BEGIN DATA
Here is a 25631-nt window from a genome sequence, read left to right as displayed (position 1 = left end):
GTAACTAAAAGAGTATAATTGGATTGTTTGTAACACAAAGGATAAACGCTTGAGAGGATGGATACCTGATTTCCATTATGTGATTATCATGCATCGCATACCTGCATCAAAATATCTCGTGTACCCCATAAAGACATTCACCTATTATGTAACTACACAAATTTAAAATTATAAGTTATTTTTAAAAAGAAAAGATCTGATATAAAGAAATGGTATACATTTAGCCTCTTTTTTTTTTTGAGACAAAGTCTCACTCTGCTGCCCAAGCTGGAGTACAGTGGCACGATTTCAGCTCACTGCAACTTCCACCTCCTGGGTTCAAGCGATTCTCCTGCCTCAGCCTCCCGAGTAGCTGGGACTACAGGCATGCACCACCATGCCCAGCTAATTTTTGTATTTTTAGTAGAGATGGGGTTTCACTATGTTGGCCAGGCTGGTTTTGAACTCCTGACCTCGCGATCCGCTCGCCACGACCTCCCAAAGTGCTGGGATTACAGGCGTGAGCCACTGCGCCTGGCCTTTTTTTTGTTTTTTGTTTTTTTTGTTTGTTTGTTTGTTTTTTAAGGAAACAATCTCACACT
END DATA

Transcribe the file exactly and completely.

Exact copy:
Here is a 25631-nt window from a genome sequence, read left to right as displayed (position 1 = left end):
GTAACTAAAAGAGTATAATTGGATTGTTTGTAACACAAAGGATAAACGCTTGAGAGGATGGATACCTGATTTCCATTATGTGATTATCATGCATCGCATACCTGCATCAAAATATCTCGTGTACCCCATAAAGACATTCACCTATTATGTAACTACACAAATTTAAAATTATAAGTTATTTTTAAAAAGAAAAGATCTGATATAAAGAAATGGTATACATTTAGCCTCTTTTTTTTTTTGAGACAAAGTCTCACTCTGCTGCCCAAGCTGGAGTACAGTGGCACGATTTCAGCTCACTGCAACTTCCACCTCCTGGGTTCAAGCGATTCTCCTGCCTCAGCCTCCCGAGTAGCTGGGACTACAGGCATGCACCACCATGCCCAGCTAATTTTTGTATTTTTAGTAGAGATGGGGTTTCACTATGTTGGCCAGGCTGGTTTTGAACTCCTGACCTCGCGATCCGCTCGCCACGACCTCCCAAAGTGCTGGGATTACAGGCGTGAGCCACTGCGCCTGGCCTTTTTTTTGTTTTTTGTTTTTTTTGTTTGTTTGTTTGTTTTTTAAGGAAACAATCTCACACT